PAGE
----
US v. Harris: Harris was arrested after threatening a woman with a gun.  The serial number of said firearm was described as having been "altered" with "numerous deep gouges and scratches across" it.  "However," the police report continued, "the numbers are still legible."  Harris pleaded guilty to being a felon in possession of a firearm.  At sentencing, the district court imposed a 4-level Guideline enhancement for possession of a firearm with an "altered or obliterated serial number," concluding (after an examination of the gun itself) that the damage was not accidental and interfered with the ability to read the number, even if it could be done.  Harris was sentenced to 105 months in prison.

On appeal, Harris argued that the district court erred by imposing the enhancement when the serial number was still legible.  The Fourth Circuit disagreed and affirmed the sentence.  The court noted that Harris's argument, that "altered" means changed so as to make the number illegible was "rational," it didn't take into account the fact that something can be altered if it is less legible than intended, rather than completely illegible.  Serial numbers altered in such a way interfere with the regulatory scheme (and the purpose therefore) requiring serial numbers in the first place.

NOTE: This case was decided on June 26, 2013.

Thursday, July 11, 2013

Shooting Is Relevant Conduct for Felon in Possession Conviction

US v. Ashford:  Ashford  was a felon.  He possessed a firearm.  He shot someone else three times, as part of an argument that escalated out of control.  At sentencing, the district court applied a Guideline cross reference to attempted second-degree murder, producing a Guideline range of 110-120 months in prison (the statutory maximum).  He was sentenced to 120 months.

On appeal, Ashford challenged his sentence on both legal and factual grounds.  The Fourth Circuit turned away both challenges and affirmed his sentence.  First, Ashford argued that the shooting wasn't relevant conduct for his offense of conviction.  Looking to USSG 1B1.3(a), he argued that all four subsections were conditions that must be met before something qualified as relevant conduct.  The court disagreed, finding subsections (3) and (4) to be linked, but only to each other and not to the other two subsections, which were also not linked to each other.  Specifically, conduct must satisfy either subsection (1) or (2) to be classified as relevant conduct.  Unlike US v. Horton, 693 F.3d 463 (4th Cir. 2012), the shooting here clearly occurred "during the commission" of the offense of conviction and qualified as relevant conduct under 1B1.3(a)(1).  Second, Ashford argued that the facts did not support a cross reference to attempted second-degree murder, but at most attempted voluntary manslaughter.  The court had "no trouble affirming" the sentence on the facts in the record.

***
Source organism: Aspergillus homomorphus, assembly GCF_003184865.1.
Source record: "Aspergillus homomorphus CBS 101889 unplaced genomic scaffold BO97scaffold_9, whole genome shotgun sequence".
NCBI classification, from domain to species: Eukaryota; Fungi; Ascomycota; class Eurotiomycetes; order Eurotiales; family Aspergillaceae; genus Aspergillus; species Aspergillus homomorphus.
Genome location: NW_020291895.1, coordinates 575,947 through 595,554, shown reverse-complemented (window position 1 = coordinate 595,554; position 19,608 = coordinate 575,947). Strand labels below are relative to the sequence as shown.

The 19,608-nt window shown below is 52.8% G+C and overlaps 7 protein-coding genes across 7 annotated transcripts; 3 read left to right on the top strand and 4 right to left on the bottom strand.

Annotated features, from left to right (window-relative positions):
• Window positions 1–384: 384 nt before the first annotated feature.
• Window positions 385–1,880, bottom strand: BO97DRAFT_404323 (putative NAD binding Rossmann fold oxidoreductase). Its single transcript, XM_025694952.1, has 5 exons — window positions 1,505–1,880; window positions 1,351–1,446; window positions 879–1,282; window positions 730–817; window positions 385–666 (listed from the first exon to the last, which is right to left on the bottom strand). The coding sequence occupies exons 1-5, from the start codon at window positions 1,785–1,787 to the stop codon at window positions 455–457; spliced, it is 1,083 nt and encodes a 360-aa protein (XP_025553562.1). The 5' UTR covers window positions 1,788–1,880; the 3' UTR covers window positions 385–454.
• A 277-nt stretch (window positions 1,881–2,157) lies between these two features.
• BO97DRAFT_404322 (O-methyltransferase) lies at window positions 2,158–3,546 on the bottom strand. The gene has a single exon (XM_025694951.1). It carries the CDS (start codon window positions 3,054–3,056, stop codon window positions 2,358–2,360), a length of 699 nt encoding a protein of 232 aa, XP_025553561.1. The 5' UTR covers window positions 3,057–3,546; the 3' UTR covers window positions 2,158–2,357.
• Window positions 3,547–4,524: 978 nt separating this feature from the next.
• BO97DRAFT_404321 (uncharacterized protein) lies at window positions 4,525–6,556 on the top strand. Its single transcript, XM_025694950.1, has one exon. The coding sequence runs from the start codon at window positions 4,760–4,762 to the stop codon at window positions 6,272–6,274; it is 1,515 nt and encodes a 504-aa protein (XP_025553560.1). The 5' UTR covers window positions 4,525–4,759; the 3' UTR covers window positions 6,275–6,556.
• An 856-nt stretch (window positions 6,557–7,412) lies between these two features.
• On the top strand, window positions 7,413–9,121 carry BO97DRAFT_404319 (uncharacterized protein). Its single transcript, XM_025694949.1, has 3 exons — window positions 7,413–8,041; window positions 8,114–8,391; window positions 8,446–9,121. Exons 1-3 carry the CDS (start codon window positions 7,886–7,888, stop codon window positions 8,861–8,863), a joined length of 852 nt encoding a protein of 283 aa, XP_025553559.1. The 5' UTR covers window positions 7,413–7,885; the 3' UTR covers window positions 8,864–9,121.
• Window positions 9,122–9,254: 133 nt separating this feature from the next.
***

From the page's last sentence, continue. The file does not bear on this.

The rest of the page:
NOTE: This case was decided on June 20, 2013.

Wednesday, July 10, 2013

No "Standing" to Assert Fourth Amendment Protection in Vehicle on Common Carrier

US v. Castellanos: A Ford Explorer was taken off a car carrier in Texas, inspected (with the consent of the carrier's driver) and found to contain $3 million worth of cocaine in the gas tank.  Castellanos arrived (from North Carolina) to pick up the Explorer (for which he had the title), which he was allegedly in the process of purchasing from Castaneda (who may or may not exist).  Castellanos was charged with conspiracy to possess with intent to distribute cocaine in North Carolina.  He moved to suppress the drugs found in the Explorer, but the district court concluded that he had no reasonable expectation of privacy in the Explorer, which had been "given over to a common carrier with addresses which were ascertained to be false."  Notably, Castellanos did not introduce the title into evidence during the suppression hearing.  He entered a conditional guilty plea and was sentenced to 120 months in prison.

On appeal, the Fourth Circuit affirmed the district court, 2-1.  The court agreed with the Government that Csatellanos failed to show any ownership or possessory interest in the Explorer that would allow him to assert any Fourth Amendment rights.  The burden of showing "standing" to assert a Fourth Amendment claim rests with the person asserting it.  Although Castellanos told the officer in Texas that he owned the Explorer he did not introduce any evidence to support that claim at the suppression hearing.  Similarly, he offered no evidence that he possessed the Explorer with permission from the actual owner (whether that be Castaneda or someone else).

Judge Davis dissented, arguing that the record showed that Castaneda was actually an alias for Castellanos and showed he had an interest in the Explore that would allow him to make a Fourth Amendment claim.  He also argued that neither the district court nor the Government "called on" Castellanos to prove "standing."

NOTE: This case was decided on May 29, 2013.

Restitution Payment Change Without Consideration of Ability to Pay Equals Abuse of Discretion

US v. Grant: Grant pleaded guilty to theft of government property in Florida.  She was sentenced to probation and to pay restitution of $250 per month.  That amount was later reduced to $125.  Her probation was then transferred to Virginia.  Grant's probation officer, upon learning that Grant had received tax refund checks the prior two years, moved the district court to add a condition to Grant's probation that she apply "moneys received from income tax refunds" or other "unexpected financial gains" to her outstanding restitution balance.  This was to take into account her "receipt of an annual windfall."  The district court agreed and imposed the condition.